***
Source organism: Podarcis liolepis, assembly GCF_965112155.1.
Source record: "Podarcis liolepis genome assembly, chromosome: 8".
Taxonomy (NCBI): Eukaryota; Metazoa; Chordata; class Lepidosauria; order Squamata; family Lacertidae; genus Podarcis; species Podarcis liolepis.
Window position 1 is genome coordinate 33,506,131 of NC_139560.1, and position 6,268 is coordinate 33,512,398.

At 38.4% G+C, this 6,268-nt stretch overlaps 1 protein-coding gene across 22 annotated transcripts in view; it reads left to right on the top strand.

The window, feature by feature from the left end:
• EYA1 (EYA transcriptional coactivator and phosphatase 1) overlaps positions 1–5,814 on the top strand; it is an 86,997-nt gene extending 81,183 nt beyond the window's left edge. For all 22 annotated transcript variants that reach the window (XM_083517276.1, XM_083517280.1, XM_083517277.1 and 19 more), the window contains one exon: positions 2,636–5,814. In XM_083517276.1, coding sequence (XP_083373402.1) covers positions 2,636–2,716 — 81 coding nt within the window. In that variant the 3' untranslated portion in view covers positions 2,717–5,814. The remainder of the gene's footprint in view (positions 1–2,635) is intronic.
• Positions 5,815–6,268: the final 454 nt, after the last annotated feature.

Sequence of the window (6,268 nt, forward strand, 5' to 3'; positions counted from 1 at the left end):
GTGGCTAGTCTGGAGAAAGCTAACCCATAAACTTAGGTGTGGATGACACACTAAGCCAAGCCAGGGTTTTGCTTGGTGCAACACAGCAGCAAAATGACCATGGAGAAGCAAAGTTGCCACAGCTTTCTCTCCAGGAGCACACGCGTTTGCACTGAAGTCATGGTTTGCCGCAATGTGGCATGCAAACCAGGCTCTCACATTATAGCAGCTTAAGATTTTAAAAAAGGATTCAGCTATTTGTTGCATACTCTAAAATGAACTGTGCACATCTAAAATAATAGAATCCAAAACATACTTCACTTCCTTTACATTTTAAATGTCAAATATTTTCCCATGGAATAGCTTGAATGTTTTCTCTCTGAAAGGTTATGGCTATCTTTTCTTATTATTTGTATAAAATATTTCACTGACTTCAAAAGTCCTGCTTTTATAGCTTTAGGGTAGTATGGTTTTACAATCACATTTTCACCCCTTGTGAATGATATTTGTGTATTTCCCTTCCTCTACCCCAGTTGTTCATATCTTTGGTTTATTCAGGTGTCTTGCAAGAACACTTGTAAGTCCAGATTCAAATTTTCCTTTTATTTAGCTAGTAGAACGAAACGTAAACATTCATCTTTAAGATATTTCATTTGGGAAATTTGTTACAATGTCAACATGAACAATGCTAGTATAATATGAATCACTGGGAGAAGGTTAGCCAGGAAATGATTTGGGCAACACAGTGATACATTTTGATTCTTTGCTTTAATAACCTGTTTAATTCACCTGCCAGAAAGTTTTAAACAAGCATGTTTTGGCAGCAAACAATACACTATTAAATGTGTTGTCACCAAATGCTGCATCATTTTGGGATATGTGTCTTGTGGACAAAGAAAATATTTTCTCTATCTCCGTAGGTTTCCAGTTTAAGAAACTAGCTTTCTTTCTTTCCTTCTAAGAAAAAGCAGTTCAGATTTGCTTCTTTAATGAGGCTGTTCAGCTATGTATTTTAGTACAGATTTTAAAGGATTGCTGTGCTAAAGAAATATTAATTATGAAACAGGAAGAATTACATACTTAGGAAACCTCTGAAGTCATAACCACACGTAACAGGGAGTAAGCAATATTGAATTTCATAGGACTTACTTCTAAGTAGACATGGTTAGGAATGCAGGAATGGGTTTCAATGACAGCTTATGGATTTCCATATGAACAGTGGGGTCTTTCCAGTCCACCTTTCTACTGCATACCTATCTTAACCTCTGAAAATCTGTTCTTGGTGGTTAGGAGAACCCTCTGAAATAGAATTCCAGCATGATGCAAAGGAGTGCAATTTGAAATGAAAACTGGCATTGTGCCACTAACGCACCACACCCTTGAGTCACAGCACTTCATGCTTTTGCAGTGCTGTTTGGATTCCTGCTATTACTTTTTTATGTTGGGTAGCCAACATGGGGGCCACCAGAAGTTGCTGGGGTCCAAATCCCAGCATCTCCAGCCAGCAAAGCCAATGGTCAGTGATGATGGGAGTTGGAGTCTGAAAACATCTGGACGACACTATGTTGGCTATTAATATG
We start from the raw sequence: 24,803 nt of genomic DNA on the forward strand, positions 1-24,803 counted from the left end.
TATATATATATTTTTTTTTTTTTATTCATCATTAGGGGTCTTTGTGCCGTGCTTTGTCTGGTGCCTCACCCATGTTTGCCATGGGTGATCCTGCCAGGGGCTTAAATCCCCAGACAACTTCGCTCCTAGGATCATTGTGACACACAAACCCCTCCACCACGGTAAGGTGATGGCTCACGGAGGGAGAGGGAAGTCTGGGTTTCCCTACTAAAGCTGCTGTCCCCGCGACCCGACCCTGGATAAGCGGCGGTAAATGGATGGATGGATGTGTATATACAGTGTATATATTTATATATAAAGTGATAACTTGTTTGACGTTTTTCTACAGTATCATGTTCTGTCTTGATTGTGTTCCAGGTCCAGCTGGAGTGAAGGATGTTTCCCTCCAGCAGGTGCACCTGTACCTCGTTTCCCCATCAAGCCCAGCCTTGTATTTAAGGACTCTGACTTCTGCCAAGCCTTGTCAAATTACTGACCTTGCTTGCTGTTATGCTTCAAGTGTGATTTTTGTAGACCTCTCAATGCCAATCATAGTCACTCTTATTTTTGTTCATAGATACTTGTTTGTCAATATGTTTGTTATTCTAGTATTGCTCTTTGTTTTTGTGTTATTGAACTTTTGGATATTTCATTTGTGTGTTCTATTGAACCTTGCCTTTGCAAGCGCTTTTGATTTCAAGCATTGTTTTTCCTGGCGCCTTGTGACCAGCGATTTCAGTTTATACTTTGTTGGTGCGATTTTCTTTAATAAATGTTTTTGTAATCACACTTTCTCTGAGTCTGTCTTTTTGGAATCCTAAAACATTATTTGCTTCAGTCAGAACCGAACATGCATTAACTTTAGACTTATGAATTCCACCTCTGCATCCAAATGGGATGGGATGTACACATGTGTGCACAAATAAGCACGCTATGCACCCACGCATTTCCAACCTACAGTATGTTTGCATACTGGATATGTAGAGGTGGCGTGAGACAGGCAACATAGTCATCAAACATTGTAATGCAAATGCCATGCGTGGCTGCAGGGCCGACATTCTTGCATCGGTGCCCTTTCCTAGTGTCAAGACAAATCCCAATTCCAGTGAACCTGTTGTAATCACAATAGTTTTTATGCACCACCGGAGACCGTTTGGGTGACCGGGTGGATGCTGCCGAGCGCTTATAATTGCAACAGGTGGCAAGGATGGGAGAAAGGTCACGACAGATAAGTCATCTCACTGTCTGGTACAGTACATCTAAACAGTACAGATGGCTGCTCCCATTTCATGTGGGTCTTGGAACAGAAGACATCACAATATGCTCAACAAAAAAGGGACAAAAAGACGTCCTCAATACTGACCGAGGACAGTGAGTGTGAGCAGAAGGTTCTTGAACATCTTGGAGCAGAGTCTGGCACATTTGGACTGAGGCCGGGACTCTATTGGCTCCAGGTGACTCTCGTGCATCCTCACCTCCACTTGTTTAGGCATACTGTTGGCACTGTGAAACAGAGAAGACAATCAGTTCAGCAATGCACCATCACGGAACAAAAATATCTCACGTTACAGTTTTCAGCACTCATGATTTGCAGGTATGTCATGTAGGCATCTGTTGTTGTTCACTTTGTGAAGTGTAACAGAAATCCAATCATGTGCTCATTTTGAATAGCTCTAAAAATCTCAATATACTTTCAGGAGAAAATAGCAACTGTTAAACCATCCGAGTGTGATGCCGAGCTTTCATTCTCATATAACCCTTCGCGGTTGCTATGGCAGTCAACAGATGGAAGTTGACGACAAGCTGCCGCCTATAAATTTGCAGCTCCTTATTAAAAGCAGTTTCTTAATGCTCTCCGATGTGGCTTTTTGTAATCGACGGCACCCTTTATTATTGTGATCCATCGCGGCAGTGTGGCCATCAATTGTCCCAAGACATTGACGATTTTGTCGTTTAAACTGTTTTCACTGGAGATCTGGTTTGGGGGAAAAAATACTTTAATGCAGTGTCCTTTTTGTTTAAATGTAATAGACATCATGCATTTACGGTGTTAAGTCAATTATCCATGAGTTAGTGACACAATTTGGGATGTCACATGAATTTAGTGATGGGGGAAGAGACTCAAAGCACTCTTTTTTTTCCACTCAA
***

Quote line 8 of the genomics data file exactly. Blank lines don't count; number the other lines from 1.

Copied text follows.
• Positions 5,815–6,268: the final 454 nt, after the last annotated feature.